Narrowness of the supervised models drive extra deployments and integrations as each prediction model typically requires separate server for the model specific API and data integration. Each external services is typically integrated via a separate integration server. This expands the maintained infrastructure and complexity.

On the other hand, it can be argued that the predictive queries are inherently multipurpose and non-narrow in both respects. First of all: predictive queries do not have a fixed prediction setting and they don’t require 10 separate model deployments for 10 different problems. The 10 problems may need 10 predictive queries, which is an obvious advantage: while creating and maintaining 10 different supervised ML models can be hard, most software engineering projects do not struggle in creating, comprehending and maintaining tens or even hundreds of SQL queries.

Second, regarding the narrowness of the prediction type: for predictive databases the multipurpose nature emerges naturally from the rather inevitable design choices in such systems. To a degree it emerges for the same reasons multi-purposeness emerges in the traditional databases: a database cannot know the query beforehand so by its design it must be ready to serve any generic need. This drives the design choices in general to be generic rather than specific.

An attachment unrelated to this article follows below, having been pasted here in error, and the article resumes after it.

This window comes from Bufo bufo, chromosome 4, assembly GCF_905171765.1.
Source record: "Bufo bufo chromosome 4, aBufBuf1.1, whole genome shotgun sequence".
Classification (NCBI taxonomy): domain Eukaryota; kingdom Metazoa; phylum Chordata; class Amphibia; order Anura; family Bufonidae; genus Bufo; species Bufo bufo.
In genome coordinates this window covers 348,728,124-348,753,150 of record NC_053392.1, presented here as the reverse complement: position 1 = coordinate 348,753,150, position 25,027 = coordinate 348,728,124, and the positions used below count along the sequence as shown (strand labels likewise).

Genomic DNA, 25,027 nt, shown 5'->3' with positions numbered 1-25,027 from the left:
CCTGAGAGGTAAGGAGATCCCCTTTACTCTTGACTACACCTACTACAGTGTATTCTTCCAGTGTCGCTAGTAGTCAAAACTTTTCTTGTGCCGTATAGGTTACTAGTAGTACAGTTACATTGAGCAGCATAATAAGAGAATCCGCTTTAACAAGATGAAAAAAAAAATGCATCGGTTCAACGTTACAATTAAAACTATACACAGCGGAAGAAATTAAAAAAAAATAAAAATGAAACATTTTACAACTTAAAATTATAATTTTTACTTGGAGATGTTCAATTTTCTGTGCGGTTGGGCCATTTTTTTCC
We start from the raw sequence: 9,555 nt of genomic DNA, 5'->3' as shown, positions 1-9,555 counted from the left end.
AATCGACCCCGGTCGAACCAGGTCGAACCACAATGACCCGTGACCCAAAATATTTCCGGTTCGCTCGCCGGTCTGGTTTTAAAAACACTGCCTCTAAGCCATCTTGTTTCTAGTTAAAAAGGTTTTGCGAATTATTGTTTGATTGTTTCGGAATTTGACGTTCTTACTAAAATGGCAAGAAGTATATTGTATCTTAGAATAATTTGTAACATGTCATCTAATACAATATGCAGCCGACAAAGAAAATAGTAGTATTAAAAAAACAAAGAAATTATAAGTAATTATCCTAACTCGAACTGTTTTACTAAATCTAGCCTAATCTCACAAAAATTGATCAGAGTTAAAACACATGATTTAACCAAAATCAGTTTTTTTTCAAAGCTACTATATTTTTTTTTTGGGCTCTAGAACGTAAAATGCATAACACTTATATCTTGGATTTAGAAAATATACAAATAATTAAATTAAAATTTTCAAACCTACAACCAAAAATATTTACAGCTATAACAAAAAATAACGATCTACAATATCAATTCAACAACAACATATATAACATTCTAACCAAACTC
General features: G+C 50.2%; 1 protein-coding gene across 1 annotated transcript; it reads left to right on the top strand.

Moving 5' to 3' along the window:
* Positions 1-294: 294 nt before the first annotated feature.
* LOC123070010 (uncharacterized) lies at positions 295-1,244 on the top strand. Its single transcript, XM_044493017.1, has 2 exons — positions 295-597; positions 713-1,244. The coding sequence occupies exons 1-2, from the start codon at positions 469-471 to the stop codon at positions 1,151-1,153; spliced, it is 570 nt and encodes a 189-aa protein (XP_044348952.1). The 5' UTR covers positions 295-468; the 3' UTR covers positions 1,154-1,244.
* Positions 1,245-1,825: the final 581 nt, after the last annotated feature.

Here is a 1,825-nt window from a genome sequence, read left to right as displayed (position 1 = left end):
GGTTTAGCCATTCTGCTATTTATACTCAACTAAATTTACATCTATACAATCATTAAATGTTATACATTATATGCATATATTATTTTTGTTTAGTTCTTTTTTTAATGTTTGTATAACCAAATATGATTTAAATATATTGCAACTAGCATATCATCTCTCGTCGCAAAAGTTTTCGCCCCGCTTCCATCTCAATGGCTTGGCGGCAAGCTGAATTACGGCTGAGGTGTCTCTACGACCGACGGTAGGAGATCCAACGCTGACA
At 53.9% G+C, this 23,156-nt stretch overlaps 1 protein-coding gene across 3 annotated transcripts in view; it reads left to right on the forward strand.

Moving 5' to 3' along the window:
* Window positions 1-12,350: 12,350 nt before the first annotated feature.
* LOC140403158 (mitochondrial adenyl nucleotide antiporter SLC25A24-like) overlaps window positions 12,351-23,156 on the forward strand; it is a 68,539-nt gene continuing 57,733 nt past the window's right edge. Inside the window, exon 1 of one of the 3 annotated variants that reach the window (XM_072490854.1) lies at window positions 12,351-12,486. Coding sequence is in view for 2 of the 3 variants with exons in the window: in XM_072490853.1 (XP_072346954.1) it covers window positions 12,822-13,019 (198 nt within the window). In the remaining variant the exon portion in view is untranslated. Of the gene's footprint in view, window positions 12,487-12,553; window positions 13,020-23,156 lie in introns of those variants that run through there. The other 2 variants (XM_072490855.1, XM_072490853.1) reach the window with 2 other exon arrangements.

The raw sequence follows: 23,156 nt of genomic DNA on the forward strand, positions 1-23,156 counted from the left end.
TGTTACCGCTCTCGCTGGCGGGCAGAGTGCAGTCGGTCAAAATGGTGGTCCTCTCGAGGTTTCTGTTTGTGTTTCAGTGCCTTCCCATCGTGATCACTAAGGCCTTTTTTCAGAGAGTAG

As a less obvious yet inevitable design choice: it is the text-book Bayesian / probabilistic approaches that fit best the fast statistical computations that make the predictive databases possible. This is evident in both BayesLite and the Bayesian Aito. At the same time, such a solid mathematical foundation is very easy to generalize further to create a multipurpose predictive system, as it’s evident in both of these systems. Both BayesLite and Aito provide a wide portfolio of intelligent functionality.

Predictive databases are inherently multipurpose. Aito Query API provides predict, recommend, matching (e.g. from jobs to candidates) and statistical relation discovery as an addition to the basic query and full text search (FTS) functionality. Recommendations can be combined with full text search to provide personalized searches. Predict, matching and recommendations queries can also be executed as generic queries, where the results are sorted by probability.